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et al.  2012).  By  the  mid-­‐2000’s,  state  entities  like  Huascarán  National  Park  and  the   Organization  for  the  Supervision  of  Investment  in  Energy  and  Mining  formally  responded   to  local  complaints  but  generally  failed  to  bring  about  changes  in  the  energy  company’s   discharge  practices.  Under  these  conditions,  in  mid-­‐2008,  a  local  coalition  seized  the   discharge  infrastructure  at  the  lake,  evicting  Duke  Energy’s  personnel  from  the  site.   While  there  are  many  important  details  of  the  process  leading  up  to  the  seizure  of   the  discharge  infrastructure  that  cannot  be  developed  in  this  context,  this  local  occupation   of  the  lake  can  be  viewed,  on  the  one  hand,  as  an  assertion  of  local  control  over  territory   and  natural  resources  fundamental  to  livelihood  production,  and,  on  the  other,  as  an   adaptive  response  to  the  failure  of  state  institutions  to  coordinate,  monitor,  and  enforce   national  legal  and  environmental  regulations.  During  the  period  between  2000-­‐08,  when   local  complaints  were  mounting  against  Duke,  agricultural  water  use  was  prioritized  over   the  demands  of  other  sectors  like  industry  and  energy  production  under  the  still-­‐binding   1969  Water  Law.  Duke’s  operation  of  the  discharge  infrastructure  at  times  clearly   contradicted  this  hierarchy  of  priorities,  but  the  company’s  use  of  the  lake’s  flows  was   supported  by  the  water  license  that  they  had  inherited  through  privatization  (Carey  et  al.   2012,  French  2012).  As  the  rights  of  local  residents  came  into  conflict  with  the  license  of   the  company,  government  institutions  were  needed  to  mediate  between  different  actors  as   well  as  the  incompatible  mandates  of  their  own  legislation.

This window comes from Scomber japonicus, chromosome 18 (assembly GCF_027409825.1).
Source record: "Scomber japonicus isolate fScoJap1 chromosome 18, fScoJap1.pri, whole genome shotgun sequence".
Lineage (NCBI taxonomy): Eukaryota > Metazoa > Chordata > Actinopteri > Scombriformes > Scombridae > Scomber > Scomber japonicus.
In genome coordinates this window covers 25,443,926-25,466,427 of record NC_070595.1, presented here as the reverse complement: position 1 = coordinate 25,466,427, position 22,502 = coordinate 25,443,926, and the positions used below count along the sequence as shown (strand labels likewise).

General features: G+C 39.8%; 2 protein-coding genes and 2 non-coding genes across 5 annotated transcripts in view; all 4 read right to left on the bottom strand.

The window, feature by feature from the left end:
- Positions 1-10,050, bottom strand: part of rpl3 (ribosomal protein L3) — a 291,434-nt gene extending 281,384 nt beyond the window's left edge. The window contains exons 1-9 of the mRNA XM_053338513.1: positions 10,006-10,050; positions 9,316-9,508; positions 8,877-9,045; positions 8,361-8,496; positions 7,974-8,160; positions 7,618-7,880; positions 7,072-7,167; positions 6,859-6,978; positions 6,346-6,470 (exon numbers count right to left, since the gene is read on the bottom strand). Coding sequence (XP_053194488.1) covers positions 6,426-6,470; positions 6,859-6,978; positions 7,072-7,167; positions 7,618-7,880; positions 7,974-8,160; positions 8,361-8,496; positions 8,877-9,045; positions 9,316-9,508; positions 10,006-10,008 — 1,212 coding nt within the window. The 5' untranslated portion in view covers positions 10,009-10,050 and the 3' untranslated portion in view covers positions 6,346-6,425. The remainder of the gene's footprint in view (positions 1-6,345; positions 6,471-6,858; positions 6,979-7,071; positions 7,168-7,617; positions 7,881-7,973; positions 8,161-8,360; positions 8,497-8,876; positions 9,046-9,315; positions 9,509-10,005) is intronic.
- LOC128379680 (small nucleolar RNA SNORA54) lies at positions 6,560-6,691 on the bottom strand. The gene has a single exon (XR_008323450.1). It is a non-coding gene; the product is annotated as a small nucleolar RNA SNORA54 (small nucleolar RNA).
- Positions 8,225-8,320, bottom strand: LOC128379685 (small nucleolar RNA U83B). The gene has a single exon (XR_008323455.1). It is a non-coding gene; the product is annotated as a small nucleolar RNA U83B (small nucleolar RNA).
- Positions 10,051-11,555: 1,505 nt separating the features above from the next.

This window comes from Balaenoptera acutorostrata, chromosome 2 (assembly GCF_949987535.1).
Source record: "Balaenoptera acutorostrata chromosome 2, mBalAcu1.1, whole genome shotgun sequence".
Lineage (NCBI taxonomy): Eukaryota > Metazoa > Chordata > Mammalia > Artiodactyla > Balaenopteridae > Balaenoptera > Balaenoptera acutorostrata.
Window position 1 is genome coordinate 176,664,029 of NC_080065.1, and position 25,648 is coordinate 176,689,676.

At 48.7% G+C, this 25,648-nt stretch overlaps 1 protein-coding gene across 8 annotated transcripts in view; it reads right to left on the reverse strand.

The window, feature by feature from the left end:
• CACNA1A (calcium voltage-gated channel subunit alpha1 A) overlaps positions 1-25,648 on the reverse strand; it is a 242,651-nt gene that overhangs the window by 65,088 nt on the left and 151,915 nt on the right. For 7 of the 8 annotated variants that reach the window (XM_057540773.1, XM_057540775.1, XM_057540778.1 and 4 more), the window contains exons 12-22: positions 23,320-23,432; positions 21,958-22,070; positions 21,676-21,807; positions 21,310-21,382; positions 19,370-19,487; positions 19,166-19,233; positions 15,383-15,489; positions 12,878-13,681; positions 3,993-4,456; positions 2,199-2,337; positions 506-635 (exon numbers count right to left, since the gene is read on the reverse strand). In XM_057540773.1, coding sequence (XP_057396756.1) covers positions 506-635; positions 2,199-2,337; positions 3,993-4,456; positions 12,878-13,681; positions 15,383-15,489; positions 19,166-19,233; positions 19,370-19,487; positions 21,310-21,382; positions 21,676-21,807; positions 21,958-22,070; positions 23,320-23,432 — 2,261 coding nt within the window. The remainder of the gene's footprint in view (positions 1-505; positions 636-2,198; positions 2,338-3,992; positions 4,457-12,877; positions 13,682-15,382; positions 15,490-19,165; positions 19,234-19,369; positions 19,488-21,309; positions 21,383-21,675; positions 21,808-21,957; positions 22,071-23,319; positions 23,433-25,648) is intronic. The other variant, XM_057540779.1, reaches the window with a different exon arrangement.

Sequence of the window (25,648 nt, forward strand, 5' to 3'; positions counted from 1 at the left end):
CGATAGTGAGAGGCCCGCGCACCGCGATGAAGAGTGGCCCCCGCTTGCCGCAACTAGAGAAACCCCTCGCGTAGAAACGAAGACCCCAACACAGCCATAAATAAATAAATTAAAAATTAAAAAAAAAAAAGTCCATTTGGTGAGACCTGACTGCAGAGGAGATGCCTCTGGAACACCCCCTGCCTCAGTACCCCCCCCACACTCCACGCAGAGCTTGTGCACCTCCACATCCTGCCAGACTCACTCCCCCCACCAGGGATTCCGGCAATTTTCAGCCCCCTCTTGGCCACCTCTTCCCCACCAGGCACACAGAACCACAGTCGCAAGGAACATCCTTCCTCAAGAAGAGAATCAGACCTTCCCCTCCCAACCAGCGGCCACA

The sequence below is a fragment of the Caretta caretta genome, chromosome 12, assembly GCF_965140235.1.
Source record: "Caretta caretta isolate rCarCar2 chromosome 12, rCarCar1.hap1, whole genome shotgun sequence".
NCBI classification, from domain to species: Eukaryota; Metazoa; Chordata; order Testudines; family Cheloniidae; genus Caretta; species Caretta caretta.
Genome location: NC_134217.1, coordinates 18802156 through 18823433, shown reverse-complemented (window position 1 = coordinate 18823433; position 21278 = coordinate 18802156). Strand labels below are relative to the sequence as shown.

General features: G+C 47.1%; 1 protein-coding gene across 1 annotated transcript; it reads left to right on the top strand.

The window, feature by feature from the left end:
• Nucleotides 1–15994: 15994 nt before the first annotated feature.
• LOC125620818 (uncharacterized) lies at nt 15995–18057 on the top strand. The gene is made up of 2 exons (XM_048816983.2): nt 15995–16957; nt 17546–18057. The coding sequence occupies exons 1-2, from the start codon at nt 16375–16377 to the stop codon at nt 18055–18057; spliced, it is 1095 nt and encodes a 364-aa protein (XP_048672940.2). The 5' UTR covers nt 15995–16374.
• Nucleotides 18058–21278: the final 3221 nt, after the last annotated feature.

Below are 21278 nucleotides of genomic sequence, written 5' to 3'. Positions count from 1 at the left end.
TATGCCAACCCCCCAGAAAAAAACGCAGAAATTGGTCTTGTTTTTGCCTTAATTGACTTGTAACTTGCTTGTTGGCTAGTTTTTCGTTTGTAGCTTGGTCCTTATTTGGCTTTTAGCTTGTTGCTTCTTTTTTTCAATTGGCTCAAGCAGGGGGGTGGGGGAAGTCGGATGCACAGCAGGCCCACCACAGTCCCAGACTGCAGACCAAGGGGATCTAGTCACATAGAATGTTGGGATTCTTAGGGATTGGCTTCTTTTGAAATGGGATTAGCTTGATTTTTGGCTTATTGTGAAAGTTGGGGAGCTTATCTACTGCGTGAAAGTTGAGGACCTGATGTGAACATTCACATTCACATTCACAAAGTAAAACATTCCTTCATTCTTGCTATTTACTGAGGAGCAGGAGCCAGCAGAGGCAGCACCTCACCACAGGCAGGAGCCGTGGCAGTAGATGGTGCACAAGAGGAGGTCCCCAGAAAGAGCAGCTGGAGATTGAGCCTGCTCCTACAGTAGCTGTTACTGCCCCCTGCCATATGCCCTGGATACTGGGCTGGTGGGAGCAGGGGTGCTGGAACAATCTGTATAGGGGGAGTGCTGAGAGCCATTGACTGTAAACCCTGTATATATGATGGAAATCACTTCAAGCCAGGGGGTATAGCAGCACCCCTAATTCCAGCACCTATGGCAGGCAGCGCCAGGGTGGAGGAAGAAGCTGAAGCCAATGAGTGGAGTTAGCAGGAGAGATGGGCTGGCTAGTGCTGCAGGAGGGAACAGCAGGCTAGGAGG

In 2009,  the  Hydrologic  Resources  Law  (Law  #29338)  was  passed,  replacing  the   1969  legislation.  Under  this  new  water  law,  water  remained  the  property  of  the  nation  and   direct  human  consumption  was  still  the  highest  priority  (Peru  2009).  Yet,  under  this  new   legislation,  agricultural  water  use  was  no  longer  prioritized  over  other  sectoral  uses,  and   instead  a  model  of  integrated  water  management  was  mandated.  This  integrated   governance  model  calls  for  efficient  use  across  sectors  and  participatory  processes  at  the   level  of  the  watershed;  conditions  suggesting  that  a  resolution  to  the  Lake  Parón  conflict   would  require  dialogue  and  compromise  on  the  part  of  all  actors  as  well  as  institutional   formation  led  by  the  state.  In  examining  the  development  of  the  governance  of  Lake  Parón   since  the  passage  of  the  new  water  law,  however,  significant  challenges  to  the  integrated   water  management  paradigm  are  apparent.